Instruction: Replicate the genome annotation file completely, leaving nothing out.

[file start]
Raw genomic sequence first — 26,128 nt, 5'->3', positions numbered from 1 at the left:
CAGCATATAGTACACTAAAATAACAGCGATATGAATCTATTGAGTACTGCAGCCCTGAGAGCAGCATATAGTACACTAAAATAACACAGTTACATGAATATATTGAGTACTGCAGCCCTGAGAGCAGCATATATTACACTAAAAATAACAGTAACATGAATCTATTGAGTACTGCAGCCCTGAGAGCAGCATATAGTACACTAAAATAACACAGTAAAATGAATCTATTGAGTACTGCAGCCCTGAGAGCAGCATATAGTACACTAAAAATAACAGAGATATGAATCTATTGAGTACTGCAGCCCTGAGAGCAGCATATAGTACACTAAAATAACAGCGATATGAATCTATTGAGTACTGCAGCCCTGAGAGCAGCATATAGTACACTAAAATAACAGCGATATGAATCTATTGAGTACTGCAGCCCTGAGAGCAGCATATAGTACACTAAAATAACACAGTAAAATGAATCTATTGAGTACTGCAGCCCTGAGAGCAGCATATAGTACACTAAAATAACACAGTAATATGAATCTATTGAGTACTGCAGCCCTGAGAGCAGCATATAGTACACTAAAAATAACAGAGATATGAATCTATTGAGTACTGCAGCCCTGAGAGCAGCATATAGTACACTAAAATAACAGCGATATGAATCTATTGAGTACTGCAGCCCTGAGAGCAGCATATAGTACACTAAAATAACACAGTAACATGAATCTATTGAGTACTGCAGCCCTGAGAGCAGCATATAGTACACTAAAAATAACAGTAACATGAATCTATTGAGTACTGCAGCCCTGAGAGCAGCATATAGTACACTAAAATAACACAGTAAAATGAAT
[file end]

Raw genomic sequence first — 26,128 nt, 5'->3', positions numbered from 1 at the left:
CAGCATATAGTACACTAAAATAACAGCGATATGAATCTATTGAGTACTGCAGCCCTGAGAGCAGCATATAGTACACTAAAATAACACAGTTACATGAATATATTGAGTACTGCAGCCCTGAGAGCAGCATATATTACACTAAAAATAACAGTAACATGAATCTATTGAGTACTGCAGCCCTGAGAGCAGCATATAGTACACTAAAATAACACAGTAAAATGAATCTATTGAGTACTGCAGCCCTGAGAGCAGCATATAGTACACTAAAAATAACAGAGATATGAATCTATTGAGTACTGCAGCCCTGAGAGCAGCATATAGTACACTAAAATAACAGCGATATGAATCTATTGAGTACTGCAGCCCTGAGAGCAGCATATAGTACACTAAAATAACAGCGATATGAATCTATTGAGTACTGCAGCCCTGAGAGCAGCATATAGTACACTAAAATAACACAGTAAAATGAATCTATTGAGTACTGCAGCCCTGAGAGCAGCATATAGTACACTAAAATAACACAGTAATATGAATCTATTGAGTACTGCAGCCCTGAGAGCAGCATATAGTACACTAAAAATAACAGAGATATGAATCTATTGAGTACTGCAGCCCTGAGAGCAGCATATAGTACACTAAAATAACAGCGATATGAATCTATTGAGTACTGCAGCCCTGAGAGCAGCATATAGTACACTAAAATAACACAGTAACATGAATCTATTGAGTACTGCAGCCCTGAGAGCAGCATATAGTACACTAAAAATAACAGTAACATGAATCTATTGAGTACTGCAGCCCTGAGAGCAGCATATAGTACACTAAAATAACACAGTAAAATGAAT